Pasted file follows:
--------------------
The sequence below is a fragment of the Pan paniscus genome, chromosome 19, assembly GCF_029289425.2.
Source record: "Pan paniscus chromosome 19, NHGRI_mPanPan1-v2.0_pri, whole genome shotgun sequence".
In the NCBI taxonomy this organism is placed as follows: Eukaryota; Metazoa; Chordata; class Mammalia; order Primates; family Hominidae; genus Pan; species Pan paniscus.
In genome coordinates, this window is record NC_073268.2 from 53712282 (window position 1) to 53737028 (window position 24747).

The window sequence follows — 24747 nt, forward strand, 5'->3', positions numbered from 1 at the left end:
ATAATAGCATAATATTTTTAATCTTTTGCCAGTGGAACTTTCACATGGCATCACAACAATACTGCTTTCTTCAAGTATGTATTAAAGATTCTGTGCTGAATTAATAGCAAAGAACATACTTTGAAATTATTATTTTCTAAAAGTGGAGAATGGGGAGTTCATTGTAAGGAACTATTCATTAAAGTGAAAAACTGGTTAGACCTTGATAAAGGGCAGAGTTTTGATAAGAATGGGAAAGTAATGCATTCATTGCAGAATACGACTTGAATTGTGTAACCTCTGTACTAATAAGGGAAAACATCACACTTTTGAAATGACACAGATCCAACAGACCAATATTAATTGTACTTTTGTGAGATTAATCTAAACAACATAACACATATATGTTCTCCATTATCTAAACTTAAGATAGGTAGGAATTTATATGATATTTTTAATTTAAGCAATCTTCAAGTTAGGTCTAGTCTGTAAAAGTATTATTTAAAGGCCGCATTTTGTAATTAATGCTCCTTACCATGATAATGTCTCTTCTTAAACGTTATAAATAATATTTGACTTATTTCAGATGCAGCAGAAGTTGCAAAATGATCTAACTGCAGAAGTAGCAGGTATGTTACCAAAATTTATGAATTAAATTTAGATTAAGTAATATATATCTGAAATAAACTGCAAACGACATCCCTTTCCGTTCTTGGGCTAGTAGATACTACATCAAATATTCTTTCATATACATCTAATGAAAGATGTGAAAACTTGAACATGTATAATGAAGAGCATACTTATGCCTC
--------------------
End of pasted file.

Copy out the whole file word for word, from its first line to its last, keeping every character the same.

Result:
The sequence below is a fragment of the Pan paniscus genome, chromosome 19, assembly GCF_029289425.2.
Source record: "Pan paniscus chromosome 19, NHGRI_mPanPan1-v2.0_pri, whole genome shotgun sequence".
In the NCBI taxonomy this organism is placed as follows: Eukaryota; Metazoa; Chordata; class Mammalia; order Primates; family Hominidae; genus Pan; species Pan paniscus.
In genome coordinates, this window is record NC_073268.2 from 53712282 (window position 1) to 53737028 (window position 24747).

The window sequence follows — 24747 nt, forward strand, 5'->3', positions numbered from 1 at the left end:
ATAATAGCATAATATTTTTAATCTTTTGCCAGTGGAACTTTCACATGGCATCACAACAATACTGCTTTCTTCAAGTATGTATTAAAGATTCTGTGCTGAATTAATAGCAAAGAACATACTTTGAAATTATTATTTTCTAAAAGTGGAGAATGGGGAGTTCATTGTAAGGAACTATTCATTAAAGTGAAAAACTGGTTAGACCTTGATAAAGGGCAGAGTTTTGATAAGAATGGGAAAGTAATGCATTCATTGCAGAATACGACTTGAATTGTGTAACCTCTGTACTAATAAGGGAAAACATCACACTTTTGAAATGACACAGATCCAACAGACCAATATTAATTGTACTTTTGTGAGATTAATCTAAACAACATAACACATATATGTTCTCCATTATCTAAACTTAAGATAGGTAGGAATTTATATGATATTTTTAATTTAAGCAATCTTCAAGTTAGGTCTAGTCTGTAAAAGTATTATTTAAAGGCCGCATTTTGTAATTAATGCTCCTTACCATGATAATGTCTCTTCTTAAACGTTATAAATAATATTTGACTTATTTCAGATGCAGCAGAAGTTGCAAAATGATCTAACTGCAGAAGTAGCAGGTATGTTACCAAAATTTATGAATTAAATTTAGATTAAGTAATATATATCTGAAATAAACTGCAAACGACATCCCTTTCCGTTCTTGGGCTAGTAGATACTACATCAAATATTCTTTCATATACATCTAATGAAAGATGTGAAAACTTGAACATGTATAATGAAGAGCATACTTATGCCTC